Ethnic discord that would not be resolved through war crimes accusations
    The Centre for Social Democracy (CSD) understands the efforts of the two main candidates in using war crimes accusations raised by the international community, for political mileage against each other in their presidential election campaign, as extremely vicious and an inhuman effort. Manipulations by the very partners of this war that left thousands of Tamil people totally uprooted from their habitats, loosing their kith and kin, their children, their parents and their neighbours for mere election gains, prove that political leaders in this country are still not prepared for reconciliation of this war torn society to regain a peaceful, common future.

    The conviction of the CSD that using the brute force of war in this modern world we live in to solve
    political conflicts between ethnicities in a country is no civilised way of solving problems, is based on
    the human misery and devastation that the war has heaped in the North, adding on to the yet unsolved
    political issues, despite the war declared as over.
    The CSD also believes that while accusations and queries on war crimes raised by the United Nations
    and other international organisations are in relation to international law and human rights violations and
    therefore are lessons for the future, what ever response given to those accusations and queries would
    not suffice to alleviate the sufferings of the war affected Tamil people and help solve their long
    standing democratic political problem.
    That said, the CSD is of the opinion, any responsible government of a member country of the UN has a
    responsibility in responding to accusations of war crimes and that should not be turned into election
    campaigning to win votes.
    Using war crime accusations against each other for elections gains, would further deepen the gaps
    created between ethnicities during war. This no doubt is a political issue and could only be solved
    through political answers. The CSD thus believes, reconciliation could be achieved only by creating
    opportunities for self respect and by mutual respect for each other.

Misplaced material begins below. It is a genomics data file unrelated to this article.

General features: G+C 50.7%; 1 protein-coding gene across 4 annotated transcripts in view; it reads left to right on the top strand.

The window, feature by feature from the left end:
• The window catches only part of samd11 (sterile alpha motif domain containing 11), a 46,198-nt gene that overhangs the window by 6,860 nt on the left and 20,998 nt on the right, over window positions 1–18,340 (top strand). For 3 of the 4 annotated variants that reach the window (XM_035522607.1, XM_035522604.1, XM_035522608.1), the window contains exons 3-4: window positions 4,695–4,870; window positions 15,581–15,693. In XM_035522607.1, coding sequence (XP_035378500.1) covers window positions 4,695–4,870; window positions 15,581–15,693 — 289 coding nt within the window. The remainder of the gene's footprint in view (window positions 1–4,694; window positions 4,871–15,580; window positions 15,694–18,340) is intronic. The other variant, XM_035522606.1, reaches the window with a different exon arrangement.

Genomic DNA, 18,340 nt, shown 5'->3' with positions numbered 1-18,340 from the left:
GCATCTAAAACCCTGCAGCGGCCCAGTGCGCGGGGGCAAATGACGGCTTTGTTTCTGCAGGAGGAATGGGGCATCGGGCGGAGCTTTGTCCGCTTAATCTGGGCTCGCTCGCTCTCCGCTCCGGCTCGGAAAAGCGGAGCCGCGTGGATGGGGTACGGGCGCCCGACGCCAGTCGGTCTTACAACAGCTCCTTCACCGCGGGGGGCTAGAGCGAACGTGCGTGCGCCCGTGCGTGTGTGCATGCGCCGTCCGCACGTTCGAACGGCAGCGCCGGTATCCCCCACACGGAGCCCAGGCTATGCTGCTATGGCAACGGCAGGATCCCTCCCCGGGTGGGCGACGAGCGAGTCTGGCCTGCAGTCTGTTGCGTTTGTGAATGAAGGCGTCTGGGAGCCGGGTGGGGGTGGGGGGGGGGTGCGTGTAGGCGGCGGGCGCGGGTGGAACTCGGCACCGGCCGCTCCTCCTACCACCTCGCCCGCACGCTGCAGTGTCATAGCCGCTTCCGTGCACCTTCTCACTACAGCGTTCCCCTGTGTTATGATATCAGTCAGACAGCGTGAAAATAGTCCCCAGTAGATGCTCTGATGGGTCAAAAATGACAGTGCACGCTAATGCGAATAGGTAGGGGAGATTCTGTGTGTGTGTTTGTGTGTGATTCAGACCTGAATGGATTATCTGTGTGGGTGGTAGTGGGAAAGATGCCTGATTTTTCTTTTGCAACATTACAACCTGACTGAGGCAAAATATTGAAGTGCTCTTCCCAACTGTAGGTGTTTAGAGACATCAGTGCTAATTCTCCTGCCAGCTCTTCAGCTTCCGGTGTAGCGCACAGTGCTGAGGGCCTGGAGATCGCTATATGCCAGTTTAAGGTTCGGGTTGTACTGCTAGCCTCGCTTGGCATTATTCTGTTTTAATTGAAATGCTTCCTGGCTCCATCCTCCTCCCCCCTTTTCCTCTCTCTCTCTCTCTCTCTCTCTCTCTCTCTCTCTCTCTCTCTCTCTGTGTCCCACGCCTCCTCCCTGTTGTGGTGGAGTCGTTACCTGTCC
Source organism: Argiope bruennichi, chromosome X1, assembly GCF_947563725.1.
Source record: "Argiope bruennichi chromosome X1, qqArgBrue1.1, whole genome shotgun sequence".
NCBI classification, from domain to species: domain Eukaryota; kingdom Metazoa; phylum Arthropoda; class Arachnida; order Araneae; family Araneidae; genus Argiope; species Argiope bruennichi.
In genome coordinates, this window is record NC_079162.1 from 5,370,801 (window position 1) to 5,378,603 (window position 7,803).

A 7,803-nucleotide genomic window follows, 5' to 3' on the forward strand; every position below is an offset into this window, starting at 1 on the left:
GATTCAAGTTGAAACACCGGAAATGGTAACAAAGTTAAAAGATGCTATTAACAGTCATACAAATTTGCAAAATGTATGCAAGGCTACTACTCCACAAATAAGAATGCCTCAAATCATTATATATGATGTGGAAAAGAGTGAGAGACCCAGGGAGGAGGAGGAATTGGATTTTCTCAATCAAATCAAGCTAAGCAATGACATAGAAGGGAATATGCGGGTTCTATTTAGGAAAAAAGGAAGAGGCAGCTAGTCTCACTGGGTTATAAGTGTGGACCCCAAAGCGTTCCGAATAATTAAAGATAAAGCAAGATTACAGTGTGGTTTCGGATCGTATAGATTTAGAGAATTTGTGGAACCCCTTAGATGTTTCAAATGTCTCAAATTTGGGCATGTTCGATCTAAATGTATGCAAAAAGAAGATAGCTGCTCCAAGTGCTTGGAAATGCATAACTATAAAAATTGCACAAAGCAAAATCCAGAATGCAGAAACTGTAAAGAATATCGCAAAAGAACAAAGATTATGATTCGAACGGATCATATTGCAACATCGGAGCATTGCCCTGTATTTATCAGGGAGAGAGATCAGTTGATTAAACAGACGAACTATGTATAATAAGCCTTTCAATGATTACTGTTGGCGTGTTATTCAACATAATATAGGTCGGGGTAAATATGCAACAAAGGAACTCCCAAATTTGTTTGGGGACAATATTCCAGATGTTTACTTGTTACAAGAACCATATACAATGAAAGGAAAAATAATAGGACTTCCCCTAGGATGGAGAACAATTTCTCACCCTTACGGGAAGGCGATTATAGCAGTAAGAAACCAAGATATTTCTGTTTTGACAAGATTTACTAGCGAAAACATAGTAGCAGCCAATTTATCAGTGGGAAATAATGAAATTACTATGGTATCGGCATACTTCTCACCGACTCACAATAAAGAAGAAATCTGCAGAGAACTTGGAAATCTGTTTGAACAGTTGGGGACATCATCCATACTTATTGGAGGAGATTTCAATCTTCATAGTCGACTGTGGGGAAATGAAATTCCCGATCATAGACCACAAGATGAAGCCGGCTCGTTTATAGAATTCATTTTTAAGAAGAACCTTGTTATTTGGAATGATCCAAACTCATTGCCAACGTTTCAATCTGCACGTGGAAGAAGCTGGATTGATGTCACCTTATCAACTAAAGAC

“Truth Commissions” initiated by political leaderships in apartheid and war affected South Africa for
    purpose of reconciliation as an open social process, provide serious lessons for us, in Sri Lanka.
    This South African lesson teaches that all savagery of any unwanted war could only be washed away
    from society, by those who were collaborators of and fell victims to that war. Also that it should be a
    people’s intervention led and managed by leaders who are independent and seeks no revenge.
    The CSD is of very strong opinion that international accusations on war crimes could only be
    effectively answered by such a genuine people’s intervention. Therefore, the CSD wishes to call on all
    Sri Lankans to prevail upon all their political leaderships to reach consensus on such a democratic
    people’s initiative for reconciliation, in achieving a peaceful future with a common purpose and
    Sgd / Kusal Perera Sgd/ Mahinda Ratnayake
    On behalf of
    Centre for Social Democracy

    Company Act registration – GA 2036
    NGO registration – L 135616
    W / 2 /1, Anderson Flats, Colombo 5, Sri Lanka
    Contact + 94 11 2555282 (phone / fax)
    E-mail – [email protected]

  • Veedhur

    @ nimbras bawa – not sure if your assessment of Pillayan is correct. He may not be the statesman one would want him to be, but he is neither a fool and certainly has more brains and commitment and honesty than the Chief Minister of UVA province – Sashindra Rajapakse.

  • Sri Lanka’s identity is very much symbol of oppression for Tamils. We can’t never accept this as future. All Tamil people will fight on for justice for Tamils.

    True reconciliation have to include a way to break from past. 35,000 Tamils youth did not fight to death just for 13th amendment. 300,000 tamils civilions did not die for that. 1 milions Tamils did leave this country for no reason.